I Recommend A New Novel

August 31st, 2017

Many independent bookstores aren’t there anymore, but memories remain.

In one of those a while ago, I sat on a couch with a young author. I was there for a signing event for his second book. His first hadn’t drawn much attention but this one was warming up. Even so, we were the only ones there.

We talked about the book and growing up the Memphis area – he was from Southaven – and about Ole Miss and Mississippi State – he had degrees from both – and a lot of other things before anybody else showed up.

His name was John Grisham and the book was The Firm

Time spent in independent bookstores is just more interesting.

As published in The Memphis Daily News, September 1, 2017, and in The Memphis News, August 26-September 2-8, 2017



When I was growing up, The Book Shelf was about where the northwest corner of the Kroger in Poplar Plaza is now. It smelled like books – not the library smell of tomes and the weight of knowledge, but the smell of brand-new information, shiny new possibilities, a world of discovery on a personal scale. It was owned by Earl Howry, a quiet man with a ready laugh. He was a friend of my parents and seemed to quietly know a great many things. There were always interesting people in The Book Shelf, even if Earl was in there all by himself.

Even though cozy, Burke’s Book Store is the kind of bookstore that suggests the book you’re looking for is in there somewhere even if you don’t know what it is. In fact, it’s the kind of bookstore that suggests the author is in there somewhere, too, or soon will be or has just left. It is to books what a favorite old sweatshirt is to you and me, warm, comfortable, supportive and not the least bit pretentious. It’s owned by Cheryl and Corey Mesler. There are always interesting, caring people, and poets and writers in Burke’s, even if Cheryl and Corey are in there all by themselves.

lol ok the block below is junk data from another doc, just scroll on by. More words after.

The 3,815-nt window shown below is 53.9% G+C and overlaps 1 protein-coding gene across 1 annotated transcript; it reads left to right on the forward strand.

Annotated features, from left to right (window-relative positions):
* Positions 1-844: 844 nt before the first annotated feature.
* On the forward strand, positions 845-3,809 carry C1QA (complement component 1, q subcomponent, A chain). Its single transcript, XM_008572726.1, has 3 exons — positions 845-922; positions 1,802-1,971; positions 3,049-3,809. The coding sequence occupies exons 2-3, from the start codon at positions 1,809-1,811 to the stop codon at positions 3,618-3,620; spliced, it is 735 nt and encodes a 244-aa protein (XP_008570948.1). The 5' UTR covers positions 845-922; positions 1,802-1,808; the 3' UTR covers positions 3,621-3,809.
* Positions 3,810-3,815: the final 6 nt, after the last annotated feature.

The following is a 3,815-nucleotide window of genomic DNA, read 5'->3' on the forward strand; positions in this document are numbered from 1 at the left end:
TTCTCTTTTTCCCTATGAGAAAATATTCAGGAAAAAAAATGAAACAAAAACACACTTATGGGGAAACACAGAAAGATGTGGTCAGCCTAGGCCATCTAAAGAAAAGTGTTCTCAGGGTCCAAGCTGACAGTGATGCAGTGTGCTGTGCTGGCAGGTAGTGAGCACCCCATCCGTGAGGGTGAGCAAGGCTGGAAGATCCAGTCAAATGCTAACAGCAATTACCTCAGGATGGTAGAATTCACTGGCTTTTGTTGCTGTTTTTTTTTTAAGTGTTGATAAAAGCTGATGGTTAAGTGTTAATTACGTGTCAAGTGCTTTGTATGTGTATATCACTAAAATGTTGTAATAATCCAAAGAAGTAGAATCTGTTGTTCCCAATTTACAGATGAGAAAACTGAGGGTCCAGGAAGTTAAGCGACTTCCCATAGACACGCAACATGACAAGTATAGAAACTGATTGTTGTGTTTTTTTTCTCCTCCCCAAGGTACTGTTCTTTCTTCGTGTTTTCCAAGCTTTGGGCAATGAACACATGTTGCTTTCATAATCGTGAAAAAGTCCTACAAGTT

These are the pages of independent bookstores, to be experienced and enjoyed and returned to and remembered and recommended like the books they hold. You’re known in these places like you’re not known in any mall franchise, or huge fluorescent-washed collection of row after row, or in the cold wash of byte light from a computer screen. Words hang in the air here and people you know help you pick them, taste them, and take them home.

And now comes Novel, plotted on the bones of Davis-Kidd Booksellers and The Booksellers at Laurelwood, but this time told as a purely Memphis story. My friends John Vergos, Matt Crow and Christy Yarbro and other local investors are betting that enough of us care about what makes stores like these ours to make this one a bestseller. Novel is in the same location but in a more manageable size than Booksellers, and the outsized knowledge of the former staff returns along with their personality. Bronte Bistro is gone, but the imagination Sabine Bachmann serves in Fratelli’s and ECCO will be served here. The owners understand that customers will come because of what and where it is, but if more are to come more often the next chapter must be even more inviting, intriguing, and involved. Matt gave me a preview and showed me the improved lighting, colors and flow, even more books in less space, and new space for community meetings, events and signings.

The plot thickens.

Corey Mesler was the manager of The Book Shelf for its final owners after Earl. One of those owners was Meg Turner. Her daughter, Wilson Robbins, is now one of the owners of Novel and the children’s book buyer.

I’m a Memphian, and so is Novel.


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